NASHVILLE, TN — During the summer of 2020, a peaceful protest in response to the death of George Floyd turned violent in downtown Nashville. One casualty of the violence was the permanent Civil Rights plaque near the downtown courthouse. It was broken, and protestors then used the pieces to break the courthouse windows.
The Civil Rights Plaque, originally dedicated on April 19, 1995, commemorated the 1960 desegregation of Nashville. On the morning of April 19, 1960, the home of Black Councilman Z. Alexander Looby was bombed. Several thousand marchers walked to the Metro Courthouse in protest, where Mayor Ben West met them and told the crowd, in a public exchange with Fisk University student Diane Nash, that shop owners were wrong to sell to Black residents while denying them service at lunch counters.
The Civil Rights Display at the John Hope and Aurelia Elizabeth E. Franklin Library will house pieces of the plaque will be part of a new, permanent exhibit in the Special Collections and Archives area which will include a digital display with a documentary about desegregation of Nashville and the historical significance of the plaque.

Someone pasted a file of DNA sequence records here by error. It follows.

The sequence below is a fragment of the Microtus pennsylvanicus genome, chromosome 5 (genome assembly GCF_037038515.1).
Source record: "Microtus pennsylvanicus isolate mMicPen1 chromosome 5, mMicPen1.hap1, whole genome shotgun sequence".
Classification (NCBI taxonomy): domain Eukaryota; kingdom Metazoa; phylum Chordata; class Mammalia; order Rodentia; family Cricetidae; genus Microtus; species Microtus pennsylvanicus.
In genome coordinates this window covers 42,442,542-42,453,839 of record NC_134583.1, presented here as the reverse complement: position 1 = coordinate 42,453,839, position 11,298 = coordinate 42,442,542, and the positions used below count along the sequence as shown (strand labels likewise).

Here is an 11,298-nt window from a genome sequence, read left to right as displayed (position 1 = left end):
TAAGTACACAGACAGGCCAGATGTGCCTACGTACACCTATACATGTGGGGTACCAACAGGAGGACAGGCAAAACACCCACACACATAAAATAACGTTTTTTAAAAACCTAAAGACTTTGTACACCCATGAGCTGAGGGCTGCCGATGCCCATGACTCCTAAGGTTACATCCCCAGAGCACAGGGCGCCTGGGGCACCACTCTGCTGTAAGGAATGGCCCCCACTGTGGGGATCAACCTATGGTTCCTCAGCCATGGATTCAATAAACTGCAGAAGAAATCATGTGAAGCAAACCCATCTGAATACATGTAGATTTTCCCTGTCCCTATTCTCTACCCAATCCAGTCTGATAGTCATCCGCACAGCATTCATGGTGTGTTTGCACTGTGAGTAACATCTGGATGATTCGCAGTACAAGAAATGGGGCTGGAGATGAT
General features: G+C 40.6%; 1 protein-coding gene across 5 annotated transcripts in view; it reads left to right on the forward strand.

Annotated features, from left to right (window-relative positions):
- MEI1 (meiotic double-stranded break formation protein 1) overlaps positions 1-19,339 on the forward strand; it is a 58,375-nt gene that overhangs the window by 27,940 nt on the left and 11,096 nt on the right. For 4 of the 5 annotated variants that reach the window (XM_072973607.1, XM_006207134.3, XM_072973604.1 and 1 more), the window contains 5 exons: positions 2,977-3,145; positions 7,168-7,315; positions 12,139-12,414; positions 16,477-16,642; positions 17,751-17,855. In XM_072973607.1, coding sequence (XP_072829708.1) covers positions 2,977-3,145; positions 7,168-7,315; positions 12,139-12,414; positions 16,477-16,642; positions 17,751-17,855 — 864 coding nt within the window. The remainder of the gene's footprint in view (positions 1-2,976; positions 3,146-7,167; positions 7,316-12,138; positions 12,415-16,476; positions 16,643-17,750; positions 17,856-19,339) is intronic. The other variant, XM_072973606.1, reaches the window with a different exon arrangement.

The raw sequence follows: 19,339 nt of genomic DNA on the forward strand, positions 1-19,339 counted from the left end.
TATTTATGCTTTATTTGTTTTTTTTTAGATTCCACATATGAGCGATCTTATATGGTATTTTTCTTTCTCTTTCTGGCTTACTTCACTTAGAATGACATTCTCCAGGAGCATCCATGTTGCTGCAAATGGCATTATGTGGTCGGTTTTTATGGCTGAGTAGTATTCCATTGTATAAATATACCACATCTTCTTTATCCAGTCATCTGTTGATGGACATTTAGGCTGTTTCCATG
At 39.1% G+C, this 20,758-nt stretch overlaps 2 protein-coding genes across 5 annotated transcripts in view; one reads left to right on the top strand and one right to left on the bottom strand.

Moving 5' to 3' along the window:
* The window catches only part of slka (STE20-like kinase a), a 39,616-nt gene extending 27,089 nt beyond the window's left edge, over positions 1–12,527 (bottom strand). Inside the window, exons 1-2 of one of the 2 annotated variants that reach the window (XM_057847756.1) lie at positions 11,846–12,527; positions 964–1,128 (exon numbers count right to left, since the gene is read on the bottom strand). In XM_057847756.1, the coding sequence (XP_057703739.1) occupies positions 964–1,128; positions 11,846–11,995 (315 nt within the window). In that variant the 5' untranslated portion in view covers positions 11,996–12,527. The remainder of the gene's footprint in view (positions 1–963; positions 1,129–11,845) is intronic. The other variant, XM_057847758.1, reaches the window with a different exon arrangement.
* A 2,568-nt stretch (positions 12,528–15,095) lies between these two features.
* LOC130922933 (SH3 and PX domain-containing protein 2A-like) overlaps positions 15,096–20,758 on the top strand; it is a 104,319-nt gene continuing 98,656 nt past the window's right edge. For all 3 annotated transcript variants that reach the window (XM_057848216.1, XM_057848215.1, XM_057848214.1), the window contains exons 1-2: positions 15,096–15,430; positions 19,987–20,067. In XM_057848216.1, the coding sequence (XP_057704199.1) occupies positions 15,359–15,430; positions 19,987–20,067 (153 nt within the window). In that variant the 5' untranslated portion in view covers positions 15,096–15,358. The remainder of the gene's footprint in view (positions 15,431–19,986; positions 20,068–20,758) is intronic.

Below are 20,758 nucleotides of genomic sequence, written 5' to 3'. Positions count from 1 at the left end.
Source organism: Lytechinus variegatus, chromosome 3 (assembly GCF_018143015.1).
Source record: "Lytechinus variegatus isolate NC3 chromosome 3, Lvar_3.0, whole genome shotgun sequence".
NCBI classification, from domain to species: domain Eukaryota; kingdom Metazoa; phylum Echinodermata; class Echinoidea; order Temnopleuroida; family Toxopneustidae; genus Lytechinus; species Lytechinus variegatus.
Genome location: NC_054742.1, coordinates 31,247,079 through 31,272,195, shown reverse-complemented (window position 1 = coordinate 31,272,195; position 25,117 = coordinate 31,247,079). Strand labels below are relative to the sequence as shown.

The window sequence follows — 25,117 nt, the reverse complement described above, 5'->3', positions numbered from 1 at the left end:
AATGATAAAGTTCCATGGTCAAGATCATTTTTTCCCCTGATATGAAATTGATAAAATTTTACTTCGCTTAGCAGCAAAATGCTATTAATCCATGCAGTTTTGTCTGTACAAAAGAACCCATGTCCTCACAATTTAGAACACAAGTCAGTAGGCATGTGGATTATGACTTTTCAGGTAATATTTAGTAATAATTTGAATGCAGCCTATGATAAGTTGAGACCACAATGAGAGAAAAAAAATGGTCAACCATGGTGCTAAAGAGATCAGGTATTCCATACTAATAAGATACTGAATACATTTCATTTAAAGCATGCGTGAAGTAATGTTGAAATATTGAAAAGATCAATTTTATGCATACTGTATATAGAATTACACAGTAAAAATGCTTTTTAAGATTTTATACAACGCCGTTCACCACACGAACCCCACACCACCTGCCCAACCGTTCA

This project is the first of two these organizations have undertaken to provide an accurate portrayal of the history of civil rights in Nashville.
The Nashville Bar Association, established in 1831, is a professional organization serving the legal community of Nashville, Tennessee. With almost 3,000 members, the organization is the largest metropolitan bar association in Tennessee.
The Nashville Bar Association and Nashville Bar Foundation, in partnership with the Napier Looby Association and Foundation, the Mayor’s Office, the Black Caucus of the Metro Council, and sponsor K&L Gates dedicated the plaque on April 19 at Fisk University.
During the dedication ceremony, Mayor John Cooper, Fisk President Vann Newkirk, Council-At-Large Sharon Hurt, Jianne McDonald with K & L Gates, and Spencer Fane attorney William J “Paz” Haynes, III addressed the audience.